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A Study Of Romantic Factors In Mary Shelley’s Frankenstein

1996 words - 8 pages

From the very opening of the novel, there is an introduction of a character and his relation to nature, in this case, Robert Walton as he depicts the grandeur of nature through his letters sent to her sister while setting out on his adventure to the North pole; “There, Margaret, the sun is forever visible, its broad disk just skirting the horizon and diffusing a perpetual splendour” (Shelley 10). Through this description, it is evident that Romantic elements are being portrayed through Frankenstein since the love and emotion for nature is emphasized repeatedly. Moreover, Romantic literature regards emotion and imagination as more important entities than reason and formal rules. This characteristic is exemplified throughout the novel and is the main cause of the scientist’s invention which is caused due to his curious nature rather than rational thoughts. Generally, The Romantic Movement was established in the late 18th century by artists across Europe. The concept of Romanticism is that rationality doesn’t provide an explanation to everything. Thus, Romantics were known for their irrational thoughts and deep emotions unlike the Enlightenment Age, where rationality, collective thoughts, science and deductive reason were heavily focused on which eventually led to the birth of the Industrial Revolution (Hug 17 Mar. 2014). Many writers embraced the ideology of Romanticism and often incorporated several characteristics throughout their texts, for instance, Marry Shelley’s Frankenstein. The novel regards a young curious scientist residing in Switzerland named, Victor Frankenstein. Being an inquiring individual, he shifts to the University of Ingolstadt where he develops an interest in alchemy and chemistry. Expanding his knowledge about natural philosophy, he comes up with an inspiration to create a synthetic creature using deceased human body parts. However, the creation of the individual turns out to be a devastating horrible outcome, causing the scientist to reject his work. After the abandonment of his own creation, the scientist faces sad, remorseful events as the monster torments his creator by assassinating several members of the scientist’s family. Furious, Victor chases down the monster up in the North, until he falls sick and is rescued by Robert Walton. During his stay on the ship, Victor recovers but soon faces death and this saddens the monster causing it to fade away in the ice, thus excluding itself from society. This novel embodies many romantic elements. For instance, beauty and wisdom could only be accessed through nature. Moreover, isolation of the main character is present and as well as the comparison of the impacts of cities and nature. Mary Shelley’s novel, Frankenstein is an illustration of a Romantic novel through the influence of nature, the power of passion, and lastly the danger of knowledge.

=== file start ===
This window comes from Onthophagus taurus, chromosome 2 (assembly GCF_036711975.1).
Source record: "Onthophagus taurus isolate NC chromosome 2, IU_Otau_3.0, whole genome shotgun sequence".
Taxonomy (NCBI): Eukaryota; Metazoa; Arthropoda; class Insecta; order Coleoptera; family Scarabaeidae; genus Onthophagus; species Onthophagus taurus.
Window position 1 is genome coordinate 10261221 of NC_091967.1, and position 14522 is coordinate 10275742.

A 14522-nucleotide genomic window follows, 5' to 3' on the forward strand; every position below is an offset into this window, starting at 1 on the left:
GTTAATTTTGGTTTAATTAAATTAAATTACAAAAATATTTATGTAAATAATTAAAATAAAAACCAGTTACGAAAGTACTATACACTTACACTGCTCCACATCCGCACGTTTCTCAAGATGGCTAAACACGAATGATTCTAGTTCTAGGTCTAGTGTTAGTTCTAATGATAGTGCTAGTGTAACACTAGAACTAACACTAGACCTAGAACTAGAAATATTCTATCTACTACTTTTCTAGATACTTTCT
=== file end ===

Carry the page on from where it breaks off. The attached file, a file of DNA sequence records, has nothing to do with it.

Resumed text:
Embraced by Romantics, nature contributes as a key component in Romantic literature. It permits individuals to experience...

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